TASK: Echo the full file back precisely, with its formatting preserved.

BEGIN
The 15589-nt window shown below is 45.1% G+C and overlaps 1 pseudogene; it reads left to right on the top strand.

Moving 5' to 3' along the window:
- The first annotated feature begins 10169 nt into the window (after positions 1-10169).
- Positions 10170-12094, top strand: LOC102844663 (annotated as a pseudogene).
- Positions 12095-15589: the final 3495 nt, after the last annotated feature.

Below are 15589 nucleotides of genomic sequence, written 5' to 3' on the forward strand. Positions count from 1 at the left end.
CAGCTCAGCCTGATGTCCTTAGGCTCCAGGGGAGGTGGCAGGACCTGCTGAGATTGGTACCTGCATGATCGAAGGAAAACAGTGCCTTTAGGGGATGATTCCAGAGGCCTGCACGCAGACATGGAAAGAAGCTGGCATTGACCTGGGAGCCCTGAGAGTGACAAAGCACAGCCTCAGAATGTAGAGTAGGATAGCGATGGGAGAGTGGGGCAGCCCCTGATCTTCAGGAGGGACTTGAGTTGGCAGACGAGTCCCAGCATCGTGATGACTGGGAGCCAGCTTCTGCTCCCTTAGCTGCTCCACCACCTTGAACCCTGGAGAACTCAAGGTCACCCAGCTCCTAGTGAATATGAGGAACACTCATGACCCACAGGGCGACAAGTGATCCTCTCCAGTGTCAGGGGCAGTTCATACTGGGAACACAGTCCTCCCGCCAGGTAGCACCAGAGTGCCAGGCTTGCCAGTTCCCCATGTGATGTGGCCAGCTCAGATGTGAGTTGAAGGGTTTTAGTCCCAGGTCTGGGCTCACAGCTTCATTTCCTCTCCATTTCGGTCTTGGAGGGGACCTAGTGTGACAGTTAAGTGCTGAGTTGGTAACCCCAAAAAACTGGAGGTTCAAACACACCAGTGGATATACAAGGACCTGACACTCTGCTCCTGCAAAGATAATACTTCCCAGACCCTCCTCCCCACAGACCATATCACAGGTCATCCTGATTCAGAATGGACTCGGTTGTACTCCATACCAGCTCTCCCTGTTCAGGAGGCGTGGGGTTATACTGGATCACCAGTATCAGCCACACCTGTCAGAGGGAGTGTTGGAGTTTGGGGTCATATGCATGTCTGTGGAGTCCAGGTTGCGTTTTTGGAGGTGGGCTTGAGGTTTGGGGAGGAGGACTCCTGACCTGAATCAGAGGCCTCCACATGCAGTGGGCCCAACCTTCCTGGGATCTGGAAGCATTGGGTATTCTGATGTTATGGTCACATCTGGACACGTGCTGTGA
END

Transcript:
The 15589-nt window shown below is 45.1% G+C and overlaps 1 pseudogene; it reads left to right on the top strand.

Moving 5' to 3' along the window:
- The first annotated feature begins 10169 nt into the window (after positions 1-10169).
- Positions 10170-12094, top strand: LOC102844663 (annotated as a pseudogene).
- Positions 12095-15589: the final 3495 nt, after the last annotated feature.

Below are 15589 nucleotides of genomic sequence, written 5' to 3' on the forward strand. Positions count from 1 at the left end.
CAGCTCAGCCTGATGTCCTTAGGCTCCAGGGGAGGTGGCAGGACCTGCTGAGATTGGTACCTGCATGATCGAAGGAAAACAGTGCCTTTAGGGGATGATTCCAGAGGCCTGCACGCAGACATGGAAAGAAGCTGGCATTGACCTGGGAGCCCTGAGAGTGACAAAGCACAGCCTCAGAATGTAGAGTAGGATAGCGATGGGAGAGTGGGGCAGCCCCTGATCTTCAGGAGGGACTTGAGTTGGCAGACGAGTCCCAGCATCGTGATGACTGGGAGCCAGCTTCTGCTCCCTTAGCTGCTCCACCACCTTGAACCCTGGAGAACTCAAGGTCACCCAGCTCCTAGTGAATATGAGGAACACTCATGACCCACAGGGCGACAAGTGATCCTCTCCAGTGTCAGGGGCAGTTCATACTGGGAACACAGTCCTCCCGCCAGGTAGCACCAGAGTGCCAGGCTTGCCAGTTCCCCATGTGATGTGGCCAGCTCAGATGTGAGTTGAAGGGTTTTAGTCCCAGGTCTGGGCTCACAGCTTCATTTCCTCTCCATTTCGGTCTTGGAGGGGACCTAGTGTGACAGTTAAGTGCTGAGTTGGTAACCCCAAAAAACTGGAGGTTCAAACACACCAGTGGATATACAAGGACCTGACACTCTGCTCCTGCAAAGATAATACTTCCCAGACCCTCCTCCCCACAGACCATATCACAGGTCATCCTGATTCAGAATGGACTCGGTTGTACTCCATACCAGCTCTCCCTGTTCAGGAGGCGTGGGGTTATACTGGATCACCAGTATCAGCCACACCTGTCAGAGGGAGTGTTGGAGTTTGGGGTCATATGCATGTCTGTGGAGTCCAGGTTGCGTTTTTGGAGGTGGGCTTGAGGTTTGGGGAGGAGGACTCCTGACCTGAATCAGAGGCCTCCACATGCAGTGGGCCCAACCTTCCTGGGATCTGGAAGCATTGGGTATTCTGATGTTATGGTCACATCTGGACACGTGCTGTGA